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The perfect complement
Question of the Day
“I felt like things were so fast, it would be better for me to stay home one more year and get some experience,” Backstrom says. “I had heard and seen guys come over too early, go to camp and then get sent down. I didn't want to do that. I wanted to prove that I could play in the NHL right away. I got lucky to come to this team. They gave me so many opportunities.”
Backstrom arrived in the District as a 20-year old to practice with other prospects and conduct his first media interviews. Although he took English classes in school, the scene was still intimidating.
“My English was so bad… terrible,” he says. “I knew what I wanted to say, and I understood what people were saying to me, but it was hard to find the words.”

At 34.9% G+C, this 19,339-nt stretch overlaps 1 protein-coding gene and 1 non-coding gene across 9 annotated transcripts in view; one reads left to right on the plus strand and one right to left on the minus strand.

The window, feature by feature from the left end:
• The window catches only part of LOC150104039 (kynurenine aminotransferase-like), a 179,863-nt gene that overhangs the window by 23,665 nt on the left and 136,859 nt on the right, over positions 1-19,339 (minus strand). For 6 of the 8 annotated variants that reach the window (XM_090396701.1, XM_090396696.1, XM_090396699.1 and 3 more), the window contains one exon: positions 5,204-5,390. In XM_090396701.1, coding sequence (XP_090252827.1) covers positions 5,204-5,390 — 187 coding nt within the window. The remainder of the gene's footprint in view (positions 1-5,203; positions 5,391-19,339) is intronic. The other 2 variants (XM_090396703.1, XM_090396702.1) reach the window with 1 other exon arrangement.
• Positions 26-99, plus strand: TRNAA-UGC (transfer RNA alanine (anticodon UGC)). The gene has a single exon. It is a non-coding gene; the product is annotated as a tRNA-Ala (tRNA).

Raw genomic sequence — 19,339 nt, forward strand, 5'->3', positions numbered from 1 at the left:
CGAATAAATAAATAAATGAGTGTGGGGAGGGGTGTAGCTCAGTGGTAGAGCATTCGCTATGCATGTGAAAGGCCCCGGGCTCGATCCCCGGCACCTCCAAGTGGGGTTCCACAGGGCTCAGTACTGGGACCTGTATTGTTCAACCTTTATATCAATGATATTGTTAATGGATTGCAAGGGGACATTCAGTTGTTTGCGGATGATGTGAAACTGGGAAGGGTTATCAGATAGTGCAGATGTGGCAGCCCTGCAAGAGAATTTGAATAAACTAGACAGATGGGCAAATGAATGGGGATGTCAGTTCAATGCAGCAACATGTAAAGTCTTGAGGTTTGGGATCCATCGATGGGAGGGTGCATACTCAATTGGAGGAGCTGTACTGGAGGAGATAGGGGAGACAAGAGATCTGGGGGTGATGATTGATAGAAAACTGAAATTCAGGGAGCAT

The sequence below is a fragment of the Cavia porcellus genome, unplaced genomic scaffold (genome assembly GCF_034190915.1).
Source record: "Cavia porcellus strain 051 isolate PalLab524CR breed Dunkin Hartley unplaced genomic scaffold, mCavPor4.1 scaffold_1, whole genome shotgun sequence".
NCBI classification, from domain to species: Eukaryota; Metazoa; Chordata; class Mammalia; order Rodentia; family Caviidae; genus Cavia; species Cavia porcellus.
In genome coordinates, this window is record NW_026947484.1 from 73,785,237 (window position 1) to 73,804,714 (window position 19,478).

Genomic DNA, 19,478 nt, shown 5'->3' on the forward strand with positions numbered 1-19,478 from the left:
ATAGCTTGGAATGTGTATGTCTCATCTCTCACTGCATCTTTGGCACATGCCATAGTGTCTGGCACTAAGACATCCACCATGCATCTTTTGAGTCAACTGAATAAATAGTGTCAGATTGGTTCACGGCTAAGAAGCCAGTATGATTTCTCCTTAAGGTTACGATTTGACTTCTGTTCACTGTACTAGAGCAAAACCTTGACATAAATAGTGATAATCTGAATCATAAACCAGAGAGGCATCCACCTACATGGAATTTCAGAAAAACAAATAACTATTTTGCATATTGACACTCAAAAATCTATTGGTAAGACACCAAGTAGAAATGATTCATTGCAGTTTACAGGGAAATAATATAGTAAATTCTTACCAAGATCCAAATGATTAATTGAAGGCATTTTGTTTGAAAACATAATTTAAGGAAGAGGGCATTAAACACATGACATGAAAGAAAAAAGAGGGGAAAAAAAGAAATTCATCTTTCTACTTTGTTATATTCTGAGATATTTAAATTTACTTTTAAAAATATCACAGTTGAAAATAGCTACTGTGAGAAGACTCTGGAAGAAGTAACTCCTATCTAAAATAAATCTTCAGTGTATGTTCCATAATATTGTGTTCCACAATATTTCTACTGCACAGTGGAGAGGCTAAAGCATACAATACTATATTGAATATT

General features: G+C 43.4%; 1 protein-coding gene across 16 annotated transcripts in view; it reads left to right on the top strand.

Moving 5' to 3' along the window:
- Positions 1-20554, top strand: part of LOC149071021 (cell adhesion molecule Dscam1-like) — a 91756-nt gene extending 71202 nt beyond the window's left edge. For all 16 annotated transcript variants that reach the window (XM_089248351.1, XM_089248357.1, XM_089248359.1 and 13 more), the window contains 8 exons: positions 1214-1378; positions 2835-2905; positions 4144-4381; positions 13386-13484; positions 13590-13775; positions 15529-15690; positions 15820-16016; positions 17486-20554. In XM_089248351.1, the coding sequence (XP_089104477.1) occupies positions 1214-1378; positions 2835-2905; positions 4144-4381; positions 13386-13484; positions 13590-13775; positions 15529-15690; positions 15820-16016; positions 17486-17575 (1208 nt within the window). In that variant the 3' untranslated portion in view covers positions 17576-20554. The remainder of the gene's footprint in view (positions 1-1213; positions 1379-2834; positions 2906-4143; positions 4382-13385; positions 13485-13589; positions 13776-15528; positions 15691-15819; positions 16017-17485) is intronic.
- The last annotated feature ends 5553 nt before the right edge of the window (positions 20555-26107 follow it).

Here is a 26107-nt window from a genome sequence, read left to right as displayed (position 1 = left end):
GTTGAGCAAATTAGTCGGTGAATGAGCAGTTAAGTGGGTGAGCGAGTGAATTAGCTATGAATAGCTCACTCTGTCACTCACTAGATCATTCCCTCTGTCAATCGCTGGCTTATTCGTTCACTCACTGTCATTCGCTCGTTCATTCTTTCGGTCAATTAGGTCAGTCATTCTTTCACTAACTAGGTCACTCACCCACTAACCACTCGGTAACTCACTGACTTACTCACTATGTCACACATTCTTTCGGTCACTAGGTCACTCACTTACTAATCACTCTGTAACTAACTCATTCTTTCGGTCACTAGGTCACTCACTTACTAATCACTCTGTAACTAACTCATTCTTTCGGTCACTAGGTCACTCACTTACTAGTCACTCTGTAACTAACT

The on-ice transition was more seamless, save for accidently putting the puck in the Caps' goal to lose a game against Pittsburgh. He played in every game as a rookie and saw his ice time spike when Boudreau replaced Glen Hanlon.
“Bruce was like, 'Play much; you're good,' ” he says. ” 'We have a good system, and if you play the system, you'll get a lot of ice time.' ”
Says McPhee: “I thought [Backstrom would adjust quickly] because he's about as smart as players come. His hockey sense is exceptional. He has a great picture of what goes on when he's on the ice and great anticipation and tremendous poise. He's strong enough that, when he gets the puck, he can hold people off until something opens up for him.”
'I trust my brain'
Tracking Backstrom's movements during a Caps power play is a task. In the home finale against Atlanta last week, he was on the ice with Ovechkin, Viktor Kozlov, Brooks Laich and Mike Green.
Backstrom wins the faceoff and is on the move.
Right half wall.
Top of the crease.
“He's busy all the time,” Caps center Sergei Fedorov says. “He communicates with everybody well and skates all over the place.”
By Scott Pinsker
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